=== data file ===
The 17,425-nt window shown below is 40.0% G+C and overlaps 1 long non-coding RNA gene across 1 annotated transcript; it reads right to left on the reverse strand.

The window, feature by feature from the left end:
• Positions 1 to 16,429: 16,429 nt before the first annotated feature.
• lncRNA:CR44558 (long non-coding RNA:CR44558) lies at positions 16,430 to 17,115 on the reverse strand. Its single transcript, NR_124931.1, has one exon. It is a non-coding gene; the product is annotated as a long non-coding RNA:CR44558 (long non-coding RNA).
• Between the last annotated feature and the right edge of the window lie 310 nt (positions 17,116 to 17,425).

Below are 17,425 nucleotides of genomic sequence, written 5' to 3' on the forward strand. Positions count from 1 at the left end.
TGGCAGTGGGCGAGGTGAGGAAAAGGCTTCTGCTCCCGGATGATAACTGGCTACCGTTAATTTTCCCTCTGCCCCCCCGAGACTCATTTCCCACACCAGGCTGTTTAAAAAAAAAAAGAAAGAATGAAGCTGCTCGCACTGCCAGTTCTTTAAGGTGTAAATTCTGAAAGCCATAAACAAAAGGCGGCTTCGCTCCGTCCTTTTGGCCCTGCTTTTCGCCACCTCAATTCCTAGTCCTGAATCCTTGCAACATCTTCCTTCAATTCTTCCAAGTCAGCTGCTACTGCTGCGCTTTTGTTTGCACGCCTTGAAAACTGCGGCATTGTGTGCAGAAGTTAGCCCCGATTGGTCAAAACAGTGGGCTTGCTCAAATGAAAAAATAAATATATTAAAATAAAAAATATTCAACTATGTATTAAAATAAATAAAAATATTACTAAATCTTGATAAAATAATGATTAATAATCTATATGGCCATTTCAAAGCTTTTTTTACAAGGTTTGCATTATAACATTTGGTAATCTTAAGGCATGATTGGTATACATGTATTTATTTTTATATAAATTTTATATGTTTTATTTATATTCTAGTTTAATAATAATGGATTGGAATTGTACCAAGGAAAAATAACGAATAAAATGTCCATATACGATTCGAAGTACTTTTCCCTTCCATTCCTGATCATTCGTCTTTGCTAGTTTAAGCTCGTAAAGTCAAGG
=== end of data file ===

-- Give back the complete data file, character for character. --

The 17,425-nt window shown below is 40.0% G+C and overlaps 1 long non-coding RNA gene across 1 annotated transcript; it reads right to left on the reverse strand.

The window, feature by feature from the left end:
• Positions 1 to 16,429: 16,429 nt before the first annotated feature.
• lncRNA:CR44558 (long non-coding RNA:CR44558) lies at positions 16,430 to 17,115 on the reverse strand. Its single transcript, NR_124931.1, has one exon. It is a non-coding gene; the product is annotated as a long non-coding RNA:CR44558 (long non-coding RNA).
• Between the last annotated feature and the right edge of the window lie 310 nt (positions 17,116 to 17,425).

Below are 17,425 nucleotides of genomic sequence, written 5' to 3' on the forward strand. Positions count from 1 at the left end.
TGGCAGTGGGCGAGGTGAGGAAAAGGCTTCTGCTCCCGGATGATAACTGGCTACCGTTAATTTTCCCTCTGCCCCCCCGAGACTCATTTCCCACACCAGGCTGTTTAAAAAAAAAAAGAAAGAATGAAGCTGCTCGCACTGCCAGTTCTTTAAGGTGTAAATTCTGAAAGCCATAAACAAAAGGCGGCTTCGCTCCGTCCTTTTGGCCCTGCTTTTCGCCACCTCAATTCCTAGTCCTGAATCCTTGCAACATCTTCCTTCAATTCTTCCAAGTCAGCTGCTACTGCTGCGCTTTTGTTTGCACGCCTTGAAAACTGCGGCATTGTGTGCAGAAGTTAGCCCCGATTGGTCAAAACAGTGGGCTTGCTCAAATGAAAAAATAAATATATTAAAATAAAAAATATTCAACTATGTATTAAAATAAATAAAAATATTACTAAATCTTGATAAAATAATGATTAATAATCTATATGGCCATTTCAAAGCTTTTTTTACAAGGTTTGCATTATAACATTTGGTAATCTTAAGGCATGATTGGTATACATGTATTTATTTTTATATAAATTTTATATGTTTTATTTATATTCTAGTTTAATAATAATGGATTGGAATTGTACCAAGGAAAAATAACGAATAAAATGTCCATATACGATTCGAAGTACTTTTCCCTTCCATTCCTGATCATTCGTCTTTGCTAGTTTAAGCTCGTAAAGTCAAGG